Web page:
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Explore empirical evidence on children's views on family life in contemporary Britain.

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Explore empirical evidence on children's views on family life in contemporary Britain It is not easy to define the family since it is rapidly changing and these changes will shape any views children may have, therefore a child's' perception of the family in the present time is likely to be very different from their own parents and grandparents. Since the family makes up the majority of a child's social network it has been found increasingly important to gain an insight into how children feel towards family life as individuals in their own right. In the past, studies have often concentrated on the parents' discipline and how the family operates as a whole, however recent studies have been conducted to focus on children's perspectives. Studies such as Mayall (2002) ...read more.


Families are for helping each other through life.' (Tara aged 13) Children have expressed strong feelings about the way in which adults sometimes have the majority of control over the way in which they live their lives. It is important to clarify at this point that it is usually older children that have these feelings. As they grow older they want more freedom and parents are often reluctant to give them this space. However, it has been suggested that 'parents recognise their child's right and wish to make her own way, to establish her own space and to construct a social life within the family and beyond' (Hallden 1991 cited in Mayall 1994:115). Younger children are more likely to hold different views as they are more dependent on family members. ...read more.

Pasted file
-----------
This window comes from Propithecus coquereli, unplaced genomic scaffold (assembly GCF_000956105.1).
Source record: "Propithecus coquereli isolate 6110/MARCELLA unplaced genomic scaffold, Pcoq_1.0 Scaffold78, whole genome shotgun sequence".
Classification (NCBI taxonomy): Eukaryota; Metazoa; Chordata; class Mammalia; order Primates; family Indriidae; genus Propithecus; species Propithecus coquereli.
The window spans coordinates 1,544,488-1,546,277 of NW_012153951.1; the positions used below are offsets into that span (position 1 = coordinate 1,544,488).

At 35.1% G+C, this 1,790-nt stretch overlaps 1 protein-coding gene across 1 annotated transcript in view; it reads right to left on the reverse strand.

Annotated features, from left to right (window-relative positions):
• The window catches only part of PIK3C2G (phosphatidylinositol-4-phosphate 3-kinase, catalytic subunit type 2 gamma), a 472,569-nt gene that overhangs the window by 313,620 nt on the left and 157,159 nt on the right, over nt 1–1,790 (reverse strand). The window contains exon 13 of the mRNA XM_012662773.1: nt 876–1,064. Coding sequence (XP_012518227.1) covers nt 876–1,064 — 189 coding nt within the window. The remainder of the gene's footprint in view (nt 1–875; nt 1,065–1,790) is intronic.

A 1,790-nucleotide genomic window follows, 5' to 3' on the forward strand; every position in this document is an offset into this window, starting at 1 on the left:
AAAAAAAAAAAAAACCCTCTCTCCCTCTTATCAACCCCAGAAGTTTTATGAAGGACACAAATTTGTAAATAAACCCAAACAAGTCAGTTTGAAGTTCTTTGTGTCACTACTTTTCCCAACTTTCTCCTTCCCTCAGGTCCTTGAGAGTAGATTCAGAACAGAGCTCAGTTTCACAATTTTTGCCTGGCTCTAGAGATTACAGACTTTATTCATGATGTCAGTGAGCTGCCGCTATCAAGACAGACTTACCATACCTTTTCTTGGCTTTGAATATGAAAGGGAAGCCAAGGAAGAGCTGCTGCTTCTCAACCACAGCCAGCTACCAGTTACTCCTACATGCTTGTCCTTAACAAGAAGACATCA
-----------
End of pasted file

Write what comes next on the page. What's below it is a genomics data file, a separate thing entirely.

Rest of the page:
Children feel they are given mixed messages through the home and at school as to what responsibilities they should undertake. Whether society has become less safe or whether safety is coming more into focus in society; children are losing out. They cannot explore their environment without adult supervision. Children feel that the time they have to play is not their own time as adults are always in the background controlling it in one way or another. They describe it as 'Adult agendas rule the day' (Mayall 2000:1) In general, depending on culture and religion, children would like to 'have a say' in what happens to them but not necessarily make final decisions. There is a common feeling that they should be consulted and be able to give opinions. Young children are becoming more aware of the rights of children and want these put into practice in their homes and at school. ...read more.

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